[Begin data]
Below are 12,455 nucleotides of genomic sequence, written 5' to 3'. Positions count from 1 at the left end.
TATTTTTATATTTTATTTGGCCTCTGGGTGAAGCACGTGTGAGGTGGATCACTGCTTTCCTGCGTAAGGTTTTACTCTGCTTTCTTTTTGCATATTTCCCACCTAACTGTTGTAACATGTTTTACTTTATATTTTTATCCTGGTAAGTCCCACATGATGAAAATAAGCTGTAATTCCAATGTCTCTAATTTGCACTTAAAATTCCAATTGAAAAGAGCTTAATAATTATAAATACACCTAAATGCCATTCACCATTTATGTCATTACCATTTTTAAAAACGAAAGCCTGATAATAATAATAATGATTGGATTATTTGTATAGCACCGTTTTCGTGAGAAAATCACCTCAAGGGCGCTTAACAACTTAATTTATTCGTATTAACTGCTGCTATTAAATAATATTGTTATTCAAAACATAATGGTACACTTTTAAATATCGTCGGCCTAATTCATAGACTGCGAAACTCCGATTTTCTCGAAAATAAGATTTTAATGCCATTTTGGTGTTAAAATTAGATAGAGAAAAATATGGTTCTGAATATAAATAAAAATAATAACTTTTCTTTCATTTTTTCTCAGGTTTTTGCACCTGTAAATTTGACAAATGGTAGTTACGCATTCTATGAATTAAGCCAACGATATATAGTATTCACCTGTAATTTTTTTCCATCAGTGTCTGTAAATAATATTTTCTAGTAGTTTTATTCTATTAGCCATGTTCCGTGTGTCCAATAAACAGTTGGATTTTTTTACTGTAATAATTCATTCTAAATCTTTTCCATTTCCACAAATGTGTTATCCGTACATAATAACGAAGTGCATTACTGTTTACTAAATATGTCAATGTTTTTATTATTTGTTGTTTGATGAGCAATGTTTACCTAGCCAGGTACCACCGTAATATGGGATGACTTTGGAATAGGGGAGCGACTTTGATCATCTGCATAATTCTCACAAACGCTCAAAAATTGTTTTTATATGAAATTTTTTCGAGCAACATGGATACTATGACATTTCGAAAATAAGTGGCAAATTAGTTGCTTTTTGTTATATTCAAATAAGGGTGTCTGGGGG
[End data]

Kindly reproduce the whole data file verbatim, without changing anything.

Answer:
Below are 12,455 nucleotides of genomic sequence, written 5' to 3'. Positions count from 1 at the left end.
TATTTTTATATTTTATTTGGCCTCTGGGTGAAGCACGTGTGAGGTGGATCACTGCTTTCCTGCGTAAGGTTTTACTCTGCTTTCTTTTTGCATATTTCCCACCTAACTGTTGTAACATGTTTTACTTTATATTTTTATCCTGGTAAGTCCCACATGATGAAAATAAGCTGTAATTCCAATGTCTCTAATTTGCACTTAAAATTCCAATTGAAAAGAGCTTAATAATTATAAATACACCTAAATGCCATTCACCATTTATGTCATTACCATTTTTAAAAACGAAAGCCTGATAATAATAATAATGATTGGATTATTTGTATAGCACCGTTTTCGTGAGAAAATCACCTCAAGGGCGCTTAACAACTTAATTTATTCGTATTAACTGCTGCTATTAAATAATATTGTTATTCAAAACATAATGGTACACTTTTAAATATCGTCGGCCTAATTCATAGACTGCGAAACTCCGATTTTCTCGAAAATAAGATTTTAATGCCATTTTGGTGTTAAAATTAGATAGAGAAAAATATGGTTCTGAATATAAATAAAAATAATAACTTTTCTTTCATTTTTTCTCAGGTTTTTGCACCTGTAAATTTGACAAATGGTAGTTACGCATTCTATGAATTAAGCCAACGATATATAGTATTCACCTGTAATTTTTTTCCATCAGTGTCTGTAAATAATATTTTCTAGTAGTTTTATTCTATTAGCCATGTTCCGTGTGTCCAATAAACAGTTGGATTTTTTTACTGTAATAATTCATTCTAAATCTTTTCCATTTCCACAAATGTGTTATCCGTACATAATAACGAAGTGCATTACTGTTTACTAAATATGTCAATGTTTTTATTATTTGTTGTTTGATGAGCAATGTTTACCTAGCCAGGTACCACCGTAATATGGGATGACTTTGGAATAGGGGAGCGACTTTGATCATCTGCATAATTCTCACAAACGCTCAAAAATTGTTTTTATATGAAATTTTTTCGAGCAACATGGATACTATGACATTTCGAAAATAAGTGGCAAATTAGTTGCTTTTTGTTATATTCAAATAAGGGTGTCTGGGGG